While millennials and Gen X workers are optimistic about their career growth, a new report shows nearly 9 in 10 (88 per cent) of Gen Z workers had to reconsider their career paths due to uncertainty in the last three years.
The Pearson Skills Outlook report, themed ‘Employee View’, showcases a change in the workforce's mindset towards upskilling, as they seek ongoing learning and development to remain relevant and appealing to employers. The survey revealed that 75 per cent of Indian respondents reported their employers providing skilling as a benefit, and of those workers offered this benefit, over 9 in 10 (92 per cent) seized the opportunity.
The report, which surveyed 4,000 individuals across the US, UK, India, and Brazil to gauge their prioritised career development skills, indicated short courses, employer-sponsored training, and university degrees are seen as the most needed across markets, to move up from current positions.
This was seen to be true, especially in India, with certifications from professional organisations (34 per cent) and from platforms (34 per cent) being the top two types of education felt needed to advance their careers. This suggests that employers offering certifications are also seen as more attractive to the working populace.
Education Future Interest for workers across demographics shows a preference for short courses (80 per cent), language learning programmes (83 per cent), and credentials/badges (75 per cent).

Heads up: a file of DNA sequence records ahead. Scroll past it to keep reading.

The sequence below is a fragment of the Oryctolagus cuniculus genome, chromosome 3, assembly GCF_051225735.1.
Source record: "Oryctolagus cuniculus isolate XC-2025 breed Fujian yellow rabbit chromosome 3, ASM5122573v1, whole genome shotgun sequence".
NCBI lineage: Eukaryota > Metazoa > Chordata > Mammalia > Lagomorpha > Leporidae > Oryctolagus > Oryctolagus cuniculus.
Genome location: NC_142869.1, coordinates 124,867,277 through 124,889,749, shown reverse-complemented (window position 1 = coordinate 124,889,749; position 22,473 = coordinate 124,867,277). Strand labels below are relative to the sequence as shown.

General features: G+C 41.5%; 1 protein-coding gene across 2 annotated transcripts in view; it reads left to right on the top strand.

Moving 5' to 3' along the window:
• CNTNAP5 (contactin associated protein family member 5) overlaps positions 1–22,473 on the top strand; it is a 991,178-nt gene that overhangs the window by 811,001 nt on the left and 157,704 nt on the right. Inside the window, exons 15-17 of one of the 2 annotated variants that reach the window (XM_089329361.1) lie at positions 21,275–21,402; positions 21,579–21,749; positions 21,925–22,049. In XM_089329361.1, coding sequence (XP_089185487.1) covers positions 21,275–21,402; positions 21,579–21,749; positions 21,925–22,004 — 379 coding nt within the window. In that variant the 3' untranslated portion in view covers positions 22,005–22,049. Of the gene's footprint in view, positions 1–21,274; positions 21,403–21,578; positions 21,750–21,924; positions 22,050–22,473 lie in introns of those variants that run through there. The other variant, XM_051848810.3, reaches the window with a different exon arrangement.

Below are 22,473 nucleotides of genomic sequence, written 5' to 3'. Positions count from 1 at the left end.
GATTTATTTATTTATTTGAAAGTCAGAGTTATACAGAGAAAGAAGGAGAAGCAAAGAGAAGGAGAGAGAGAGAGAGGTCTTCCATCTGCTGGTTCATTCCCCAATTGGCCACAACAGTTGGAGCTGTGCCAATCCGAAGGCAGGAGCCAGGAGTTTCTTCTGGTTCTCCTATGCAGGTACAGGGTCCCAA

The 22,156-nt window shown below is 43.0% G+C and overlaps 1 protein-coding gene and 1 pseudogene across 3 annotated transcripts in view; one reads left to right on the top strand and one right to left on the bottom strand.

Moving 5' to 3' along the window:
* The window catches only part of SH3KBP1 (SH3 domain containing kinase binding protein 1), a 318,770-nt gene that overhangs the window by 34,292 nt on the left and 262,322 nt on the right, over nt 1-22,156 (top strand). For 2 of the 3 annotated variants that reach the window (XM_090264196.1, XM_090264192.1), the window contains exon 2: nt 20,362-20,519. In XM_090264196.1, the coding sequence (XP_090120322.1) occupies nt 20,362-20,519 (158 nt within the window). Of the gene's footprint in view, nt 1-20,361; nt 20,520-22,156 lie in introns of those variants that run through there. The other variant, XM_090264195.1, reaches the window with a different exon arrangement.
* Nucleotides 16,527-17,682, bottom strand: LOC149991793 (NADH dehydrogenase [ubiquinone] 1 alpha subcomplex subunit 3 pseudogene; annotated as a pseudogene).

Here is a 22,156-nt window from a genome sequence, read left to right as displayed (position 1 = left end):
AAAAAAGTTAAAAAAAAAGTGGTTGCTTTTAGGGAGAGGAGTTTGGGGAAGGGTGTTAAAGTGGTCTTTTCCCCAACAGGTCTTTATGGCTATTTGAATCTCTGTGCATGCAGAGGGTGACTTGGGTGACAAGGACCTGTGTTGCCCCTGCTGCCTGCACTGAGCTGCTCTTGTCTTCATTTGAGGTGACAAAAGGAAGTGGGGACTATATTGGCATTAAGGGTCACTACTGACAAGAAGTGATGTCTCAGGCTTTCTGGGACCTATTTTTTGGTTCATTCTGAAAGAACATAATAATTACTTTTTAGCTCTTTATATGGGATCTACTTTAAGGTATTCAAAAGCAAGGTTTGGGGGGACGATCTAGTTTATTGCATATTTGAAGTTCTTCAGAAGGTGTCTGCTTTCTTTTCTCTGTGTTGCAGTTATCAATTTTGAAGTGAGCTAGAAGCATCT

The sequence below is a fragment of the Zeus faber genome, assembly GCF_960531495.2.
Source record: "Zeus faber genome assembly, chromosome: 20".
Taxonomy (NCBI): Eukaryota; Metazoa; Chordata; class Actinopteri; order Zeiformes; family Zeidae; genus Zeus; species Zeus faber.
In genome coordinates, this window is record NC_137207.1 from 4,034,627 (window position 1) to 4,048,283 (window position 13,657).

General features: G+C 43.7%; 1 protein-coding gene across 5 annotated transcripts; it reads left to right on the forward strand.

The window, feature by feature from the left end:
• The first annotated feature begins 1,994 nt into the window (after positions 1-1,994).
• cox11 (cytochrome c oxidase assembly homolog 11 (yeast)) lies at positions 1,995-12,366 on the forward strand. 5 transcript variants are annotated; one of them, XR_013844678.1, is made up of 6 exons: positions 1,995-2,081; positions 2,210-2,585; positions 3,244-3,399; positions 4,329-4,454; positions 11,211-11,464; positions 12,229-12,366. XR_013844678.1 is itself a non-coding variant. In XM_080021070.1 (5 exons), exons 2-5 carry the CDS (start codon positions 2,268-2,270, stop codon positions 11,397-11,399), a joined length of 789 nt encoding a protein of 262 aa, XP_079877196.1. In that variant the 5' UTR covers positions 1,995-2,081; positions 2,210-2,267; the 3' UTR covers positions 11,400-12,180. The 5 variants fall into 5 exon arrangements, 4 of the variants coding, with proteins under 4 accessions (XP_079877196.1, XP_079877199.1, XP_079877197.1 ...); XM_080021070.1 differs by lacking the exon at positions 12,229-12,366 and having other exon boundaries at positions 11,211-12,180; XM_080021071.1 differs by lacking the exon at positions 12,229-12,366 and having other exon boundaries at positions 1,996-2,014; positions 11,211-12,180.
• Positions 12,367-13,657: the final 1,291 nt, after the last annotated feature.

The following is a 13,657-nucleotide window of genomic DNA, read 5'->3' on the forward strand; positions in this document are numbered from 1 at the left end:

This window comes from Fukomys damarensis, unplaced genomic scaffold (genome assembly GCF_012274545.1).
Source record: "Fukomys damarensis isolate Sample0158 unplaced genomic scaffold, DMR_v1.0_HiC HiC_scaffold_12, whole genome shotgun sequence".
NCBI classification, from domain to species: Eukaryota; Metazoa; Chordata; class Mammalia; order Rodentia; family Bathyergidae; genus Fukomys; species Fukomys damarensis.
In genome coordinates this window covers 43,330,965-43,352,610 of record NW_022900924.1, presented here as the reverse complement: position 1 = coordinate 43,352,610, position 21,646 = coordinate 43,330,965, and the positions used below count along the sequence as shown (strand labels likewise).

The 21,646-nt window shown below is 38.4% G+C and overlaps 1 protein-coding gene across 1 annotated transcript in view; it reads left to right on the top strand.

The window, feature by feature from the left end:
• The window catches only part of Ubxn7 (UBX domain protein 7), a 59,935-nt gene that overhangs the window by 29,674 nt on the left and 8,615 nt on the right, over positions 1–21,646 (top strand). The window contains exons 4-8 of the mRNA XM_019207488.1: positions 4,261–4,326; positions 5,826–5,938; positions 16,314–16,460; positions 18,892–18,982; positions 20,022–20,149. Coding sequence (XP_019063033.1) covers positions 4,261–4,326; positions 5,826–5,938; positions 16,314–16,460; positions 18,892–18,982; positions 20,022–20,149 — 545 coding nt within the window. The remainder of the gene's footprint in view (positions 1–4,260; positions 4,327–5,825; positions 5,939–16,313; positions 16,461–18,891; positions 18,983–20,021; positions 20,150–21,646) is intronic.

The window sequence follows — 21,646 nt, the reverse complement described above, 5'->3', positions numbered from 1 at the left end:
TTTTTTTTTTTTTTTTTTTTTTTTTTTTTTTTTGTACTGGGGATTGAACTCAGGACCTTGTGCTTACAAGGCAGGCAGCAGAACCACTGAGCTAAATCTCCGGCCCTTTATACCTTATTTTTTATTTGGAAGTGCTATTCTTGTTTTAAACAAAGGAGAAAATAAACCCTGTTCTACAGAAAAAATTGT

When looking at top human skills of future interest, language skills rank top for Gen Z Indian workers. Improving English is emerging as a key skill for employees to advance in their careers, according to 85 per cent of Indians.
Across all generations in the US, UK, and India, human skills such as decision-making and problem-solving dominate the top skills needed for career advancement and skills currently being developed.
In India, technical skills like AI/ML, data processing, and coding are also priorities across age groups, specifically when considering skills of the future.
Gen Z workers were also less likely to feel optimistic about the state of the job market compared to millennials and more likely to be actively seeking a new job compared to Gen X.
Michael Howells, President, Workforce Skills, Pearson said the success of any modern organisation depends on the success of its workforce. However, there is a persistent skills gap across industries and markets which has a direct impact on productivity, business growth, and innovation.
“With the proliferation of the Internet and emergence of new technologies such as AI/ML and data science, the workforce has to not only learn new technical skills but also human skills, which will make their work more effective. The Skills Outlook Report, clearly brings out the fact that the Indian workers are well aware about their upskilling imperatives and are looking for trustworthy avenues of learning and development,” added Howells.